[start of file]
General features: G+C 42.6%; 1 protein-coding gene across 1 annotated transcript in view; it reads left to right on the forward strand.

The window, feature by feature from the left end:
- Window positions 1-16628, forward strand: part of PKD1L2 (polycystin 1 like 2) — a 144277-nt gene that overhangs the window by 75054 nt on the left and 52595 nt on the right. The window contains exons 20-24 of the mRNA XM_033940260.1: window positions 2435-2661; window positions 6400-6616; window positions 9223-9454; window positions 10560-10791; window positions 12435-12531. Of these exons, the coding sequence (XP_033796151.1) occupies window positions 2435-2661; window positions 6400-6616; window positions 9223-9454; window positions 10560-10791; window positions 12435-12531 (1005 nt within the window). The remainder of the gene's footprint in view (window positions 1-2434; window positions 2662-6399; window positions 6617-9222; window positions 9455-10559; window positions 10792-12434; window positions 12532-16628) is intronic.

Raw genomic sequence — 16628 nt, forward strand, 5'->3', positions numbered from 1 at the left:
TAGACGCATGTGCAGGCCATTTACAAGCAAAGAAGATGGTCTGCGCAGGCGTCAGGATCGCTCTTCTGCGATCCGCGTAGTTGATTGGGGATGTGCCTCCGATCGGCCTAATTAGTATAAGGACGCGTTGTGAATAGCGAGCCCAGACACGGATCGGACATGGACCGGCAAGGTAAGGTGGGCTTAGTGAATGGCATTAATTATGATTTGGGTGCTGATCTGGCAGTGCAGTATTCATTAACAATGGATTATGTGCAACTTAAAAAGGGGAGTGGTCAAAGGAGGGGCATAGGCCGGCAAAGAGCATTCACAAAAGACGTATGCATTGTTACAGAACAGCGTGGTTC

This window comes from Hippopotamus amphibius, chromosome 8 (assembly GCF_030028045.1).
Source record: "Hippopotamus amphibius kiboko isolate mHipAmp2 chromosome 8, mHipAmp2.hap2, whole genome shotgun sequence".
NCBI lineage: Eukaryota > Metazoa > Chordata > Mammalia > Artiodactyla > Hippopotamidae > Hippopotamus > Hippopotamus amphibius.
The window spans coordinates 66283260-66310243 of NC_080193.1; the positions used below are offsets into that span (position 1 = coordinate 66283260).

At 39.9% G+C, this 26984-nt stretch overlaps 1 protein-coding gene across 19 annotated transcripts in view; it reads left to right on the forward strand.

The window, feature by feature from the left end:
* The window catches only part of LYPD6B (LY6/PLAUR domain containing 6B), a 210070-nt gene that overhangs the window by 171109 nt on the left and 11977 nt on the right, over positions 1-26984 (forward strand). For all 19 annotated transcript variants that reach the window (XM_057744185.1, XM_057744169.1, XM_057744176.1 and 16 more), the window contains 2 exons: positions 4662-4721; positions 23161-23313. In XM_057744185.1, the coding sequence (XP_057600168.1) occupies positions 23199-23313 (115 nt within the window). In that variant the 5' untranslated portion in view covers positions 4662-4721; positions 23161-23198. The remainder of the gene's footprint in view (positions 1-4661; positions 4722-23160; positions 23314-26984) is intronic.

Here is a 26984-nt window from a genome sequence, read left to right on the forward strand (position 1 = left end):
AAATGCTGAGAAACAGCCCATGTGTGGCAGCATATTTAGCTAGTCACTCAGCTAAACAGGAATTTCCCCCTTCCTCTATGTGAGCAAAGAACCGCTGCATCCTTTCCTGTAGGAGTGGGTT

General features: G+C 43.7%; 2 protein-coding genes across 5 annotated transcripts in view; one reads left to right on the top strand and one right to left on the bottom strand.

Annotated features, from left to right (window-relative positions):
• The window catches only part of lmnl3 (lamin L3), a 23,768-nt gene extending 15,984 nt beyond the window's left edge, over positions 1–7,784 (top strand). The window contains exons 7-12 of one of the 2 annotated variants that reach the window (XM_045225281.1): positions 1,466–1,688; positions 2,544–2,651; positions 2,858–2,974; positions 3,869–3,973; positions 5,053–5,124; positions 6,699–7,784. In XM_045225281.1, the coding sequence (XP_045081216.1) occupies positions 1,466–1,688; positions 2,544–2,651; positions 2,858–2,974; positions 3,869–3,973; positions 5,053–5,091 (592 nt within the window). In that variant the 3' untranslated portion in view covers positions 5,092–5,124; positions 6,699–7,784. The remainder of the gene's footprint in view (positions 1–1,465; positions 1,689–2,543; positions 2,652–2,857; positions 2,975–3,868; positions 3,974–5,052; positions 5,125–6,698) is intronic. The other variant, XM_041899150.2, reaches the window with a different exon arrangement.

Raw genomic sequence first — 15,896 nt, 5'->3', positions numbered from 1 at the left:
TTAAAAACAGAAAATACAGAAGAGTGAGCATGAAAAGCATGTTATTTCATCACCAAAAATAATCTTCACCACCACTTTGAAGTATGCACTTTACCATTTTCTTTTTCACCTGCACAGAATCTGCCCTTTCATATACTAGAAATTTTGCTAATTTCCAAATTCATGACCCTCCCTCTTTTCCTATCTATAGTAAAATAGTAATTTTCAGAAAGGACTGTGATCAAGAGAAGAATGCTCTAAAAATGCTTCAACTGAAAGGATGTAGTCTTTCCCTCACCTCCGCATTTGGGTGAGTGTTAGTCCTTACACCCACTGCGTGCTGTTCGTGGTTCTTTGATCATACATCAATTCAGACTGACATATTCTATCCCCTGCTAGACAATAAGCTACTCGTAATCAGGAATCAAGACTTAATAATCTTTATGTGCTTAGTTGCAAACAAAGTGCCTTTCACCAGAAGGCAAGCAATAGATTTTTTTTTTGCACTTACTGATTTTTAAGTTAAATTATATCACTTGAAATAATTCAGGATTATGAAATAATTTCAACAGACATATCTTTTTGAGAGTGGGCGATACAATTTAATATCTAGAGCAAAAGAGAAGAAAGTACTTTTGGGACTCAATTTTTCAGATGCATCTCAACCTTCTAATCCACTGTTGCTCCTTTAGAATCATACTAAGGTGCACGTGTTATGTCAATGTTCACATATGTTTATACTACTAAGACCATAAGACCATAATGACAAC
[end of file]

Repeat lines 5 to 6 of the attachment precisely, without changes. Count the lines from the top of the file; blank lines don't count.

TAGACGCATGTGCAGGCCATTTACAAGCAAAGAAGATGGTCTGCGCAGGCGTCAGGATCGCTCTTCTGCGATCCGCGTAGTTGATTGGGGATGTGCCTCCGATCGGCCTAATTAGTATAAGGACGCGTTGTGAATAGCGAGCCCAGACACGGATCGGACATGGACCGGCAAGGTAAGGTGGGCTTAGTGAATGGCATTAATTATGATTTGGGTGCTGATCTGGCAGTGCAGTATTCATTAACAATGGATTATGTGCAACTTAAAAAGGGGAGTGGTCAAAGGAGGGGCATAGGCCGGCAAAGAGCATTCACAAAAGACGTATGCATTGTTACAGAACAGCGTGGTTC

This window comes from Hippopotamus amphibius, chromosome 8 (assembly GCF_030028045.1).